Author archive: employerlawblg

Employer Privacy: Is Your Non-Solicitation Agreement Current In the Modern Age of Social Media?

We are frequently reminded that the “old” attending networking events and social dinners model of business development will soon be viewed as archaic and simply too costly. Replacing the traditional networking event and social dinner is the ever increasing and efficient use of social media. To this end, companies commonly use social media, such as…

Preventing the “Weinstein” in your Organization: Common Pitfalls in Complying With State and Federal Harassment Laws

As seemingly daily revelations surface of sex harassment allegations in the entertainment/media industry it is imperative for organizations to learn from the mistakes of others when it comes to sexual harassment in the workplace. The plethora of harassment complaints in is not a recent dilemma. In fact, there have been federal and state laws prohibiting…

President Trump Nominates Scott Mugno of FedEx to Head OSHA

On Monday, October 27, 2017, President Trump nominated Scott Mugno, currently the vice-president for safety at FedEx Ground, to be the new head of the Occupational Safety and Health Administration (OSHA). Mugno is well known in Washington among members of business-oriented organizations. So, what does this mean for employers? Well, Jordan Barab, Deputy Assistant Secretary…

Employer Alert: Sex Stereotyping Equals Sex Discrimination in Missouri

In a case of first impression, the Missouri Court of Appeals held that sexual stereotyping can support an inference that discrimination on the basis of “sex” occurred in the workplace. Lampley and Frost v. MCHR, Case No. WD80288 (Mo.App. W.D. 2017). The Appellate Court maintained that sexual orientation is not a “protected-class” under the Missouri…

DOJ Reverses Stance on Gender Identity Discrimination

On October 4, 2017, the United States Department of Justice issued a memorandum reversing its stance on whether the prohibition on sex discrimination under Title VII of the Civil Rights Act of 1964 includes discrimination based on gender identity. The memorandum was authored by Attorney General Jeff Sessions. In the memorandum, Attorney General Sessions supports…

General Assembly Strikes Again

The Illinois General Assembly has struck again. On August 11, 2017, Governor Rauner signed into law an amendment to the Illinois Human Rights Act providing that discrimination includes a practice by an employer imposing upon a person as a condition of obtaining or retaining employment, including promotion, advancement, or transfer, any terms or conditions that…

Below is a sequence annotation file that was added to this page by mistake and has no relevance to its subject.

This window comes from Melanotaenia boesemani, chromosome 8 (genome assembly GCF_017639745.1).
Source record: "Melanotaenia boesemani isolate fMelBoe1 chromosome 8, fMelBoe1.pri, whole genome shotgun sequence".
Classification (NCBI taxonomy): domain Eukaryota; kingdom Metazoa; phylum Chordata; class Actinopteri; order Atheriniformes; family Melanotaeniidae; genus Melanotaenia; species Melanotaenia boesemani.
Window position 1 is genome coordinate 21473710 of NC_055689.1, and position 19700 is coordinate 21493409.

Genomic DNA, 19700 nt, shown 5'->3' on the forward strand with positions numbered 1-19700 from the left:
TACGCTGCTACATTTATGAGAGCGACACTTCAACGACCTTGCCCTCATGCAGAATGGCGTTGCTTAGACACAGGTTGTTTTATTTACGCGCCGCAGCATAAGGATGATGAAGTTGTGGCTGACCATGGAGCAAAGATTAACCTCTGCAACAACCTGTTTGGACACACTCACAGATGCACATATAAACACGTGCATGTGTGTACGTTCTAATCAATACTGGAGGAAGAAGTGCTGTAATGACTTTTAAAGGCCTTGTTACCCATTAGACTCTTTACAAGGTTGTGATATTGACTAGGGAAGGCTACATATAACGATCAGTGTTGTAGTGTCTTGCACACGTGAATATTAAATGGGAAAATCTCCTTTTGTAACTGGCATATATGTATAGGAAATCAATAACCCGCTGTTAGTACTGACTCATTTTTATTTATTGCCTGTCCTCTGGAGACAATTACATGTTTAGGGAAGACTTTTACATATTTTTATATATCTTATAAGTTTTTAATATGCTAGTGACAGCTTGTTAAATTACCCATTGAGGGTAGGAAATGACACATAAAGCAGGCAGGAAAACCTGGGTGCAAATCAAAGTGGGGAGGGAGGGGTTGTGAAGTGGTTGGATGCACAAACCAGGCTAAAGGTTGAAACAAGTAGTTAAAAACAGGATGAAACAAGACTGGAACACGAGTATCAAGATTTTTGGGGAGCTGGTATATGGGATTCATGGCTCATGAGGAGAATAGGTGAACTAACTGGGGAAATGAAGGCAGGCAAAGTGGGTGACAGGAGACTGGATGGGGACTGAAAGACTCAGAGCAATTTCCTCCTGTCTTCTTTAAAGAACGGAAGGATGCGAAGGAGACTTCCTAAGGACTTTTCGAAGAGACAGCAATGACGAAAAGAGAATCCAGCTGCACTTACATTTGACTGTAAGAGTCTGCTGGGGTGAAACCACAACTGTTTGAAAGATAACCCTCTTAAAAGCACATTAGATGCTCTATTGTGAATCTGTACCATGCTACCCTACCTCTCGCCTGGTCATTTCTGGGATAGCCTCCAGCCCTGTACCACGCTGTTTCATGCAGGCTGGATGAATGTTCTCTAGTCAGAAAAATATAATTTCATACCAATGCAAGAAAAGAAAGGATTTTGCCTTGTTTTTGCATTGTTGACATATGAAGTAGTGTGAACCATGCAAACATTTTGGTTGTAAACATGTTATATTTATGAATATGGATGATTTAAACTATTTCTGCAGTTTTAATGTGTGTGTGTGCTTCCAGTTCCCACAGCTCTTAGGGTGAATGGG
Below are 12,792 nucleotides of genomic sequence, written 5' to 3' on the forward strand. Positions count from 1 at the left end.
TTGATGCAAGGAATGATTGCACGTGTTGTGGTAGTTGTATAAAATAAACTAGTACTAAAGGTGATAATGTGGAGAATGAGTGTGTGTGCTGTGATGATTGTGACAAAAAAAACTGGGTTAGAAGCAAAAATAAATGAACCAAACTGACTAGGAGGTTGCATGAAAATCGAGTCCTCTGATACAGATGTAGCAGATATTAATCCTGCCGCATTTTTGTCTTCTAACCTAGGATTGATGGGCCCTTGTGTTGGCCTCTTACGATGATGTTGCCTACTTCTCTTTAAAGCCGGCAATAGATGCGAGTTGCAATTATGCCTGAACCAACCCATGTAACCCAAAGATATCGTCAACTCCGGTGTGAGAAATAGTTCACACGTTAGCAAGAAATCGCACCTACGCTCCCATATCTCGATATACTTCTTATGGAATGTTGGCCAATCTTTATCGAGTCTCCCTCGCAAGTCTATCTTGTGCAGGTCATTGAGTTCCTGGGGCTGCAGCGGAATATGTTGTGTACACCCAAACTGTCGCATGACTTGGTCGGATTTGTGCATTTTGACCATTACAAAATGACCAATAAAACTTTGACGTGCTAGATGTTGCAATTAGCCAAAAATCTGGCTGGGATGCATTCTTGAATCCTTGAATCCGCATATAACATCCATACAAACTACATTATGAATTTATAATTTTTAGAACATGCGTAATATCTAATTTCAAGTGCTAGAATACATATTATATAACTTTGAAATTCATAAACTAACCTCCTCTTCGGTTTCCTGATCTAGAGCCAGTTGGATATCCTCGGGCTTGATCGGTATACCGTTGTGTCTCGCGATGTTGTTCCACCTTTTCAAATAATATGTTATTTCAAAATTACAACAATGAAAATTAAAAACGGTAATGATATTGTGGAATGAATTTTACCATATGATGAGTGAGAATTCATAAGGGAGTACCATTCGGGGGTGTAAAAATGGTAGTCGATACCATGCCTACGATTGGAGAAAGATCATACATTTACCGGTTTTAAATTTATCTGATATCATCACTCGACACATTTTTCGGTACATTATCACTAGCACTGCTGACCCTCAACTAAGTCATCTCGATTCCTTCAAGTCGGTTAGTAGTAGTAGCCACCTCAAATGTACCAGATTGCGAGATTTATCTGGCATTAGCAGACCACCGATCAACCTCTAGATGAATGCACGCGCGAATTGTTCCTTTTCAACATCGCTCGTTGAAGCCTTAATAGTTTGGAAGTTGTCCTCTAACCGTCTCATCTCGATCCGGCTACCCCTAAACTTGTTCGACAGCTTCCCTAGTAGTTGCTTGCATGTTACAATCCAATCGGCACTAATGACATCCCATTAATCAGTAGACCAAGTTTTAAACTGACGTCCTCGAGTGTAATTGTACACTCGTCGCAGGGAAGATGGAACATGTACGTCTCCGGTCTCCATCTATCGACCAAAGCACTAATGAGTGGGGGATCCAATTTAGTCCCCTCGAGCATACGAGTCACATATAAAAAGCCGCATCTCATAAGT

Federal Contractors: Are You Complying With New Paid Sick Leave Requirements?

Executive Order 13706 established paid sick leave requirements for federal contractors and subcontractors and went into effect on January 1, 2017. Non-complying contractors are subject to monetary damages, attorneys’ fees, equitable relief, and/or debarment from future contracts. How Many Hours Of Paid Sick Leave Are Required? Fifty-six (56) hours annually. Unless employers elect to give…

It’s Unanimous

The SCOTUS handed down a definitive 9-0 decision on a case centered on issues surrounding appellate courts, district courts and Equal Employment Opportunity Commission subpoena requests. How will the decision impact employers?

Sexual Orientation Discrimination Now Recognized Under Title VII

On April 4, 2017, the United States Court of Appeals for the Seventh Circuit for the first time recognized that sexual orientation discrimination is covered under Title VII of the 1964 Civil Rights Act. The case is Hively v. Ivy Tech Community College of Indiana. Although the court which heard the case en banc reached the result via three routes, the holding confirms that sexual orientation discrimination is cognizable under Title VII in the Seventh Circuit.

NLRB Rules on Strategy for Loss of Majority Support

On February 2, 2017, the National Labor Relations Board issued a decision and order in the case of T-Mobile USA and CWA. In this case, T-Mobile, following substantial proof that the members of a collective bargaining unit no longer maintained majority support for representation by the CWA, pursued the strategy of continuing to honor the collective bargaining agreement but refused to negotiate over a successor agreement unless and until the representation issue was resolved.

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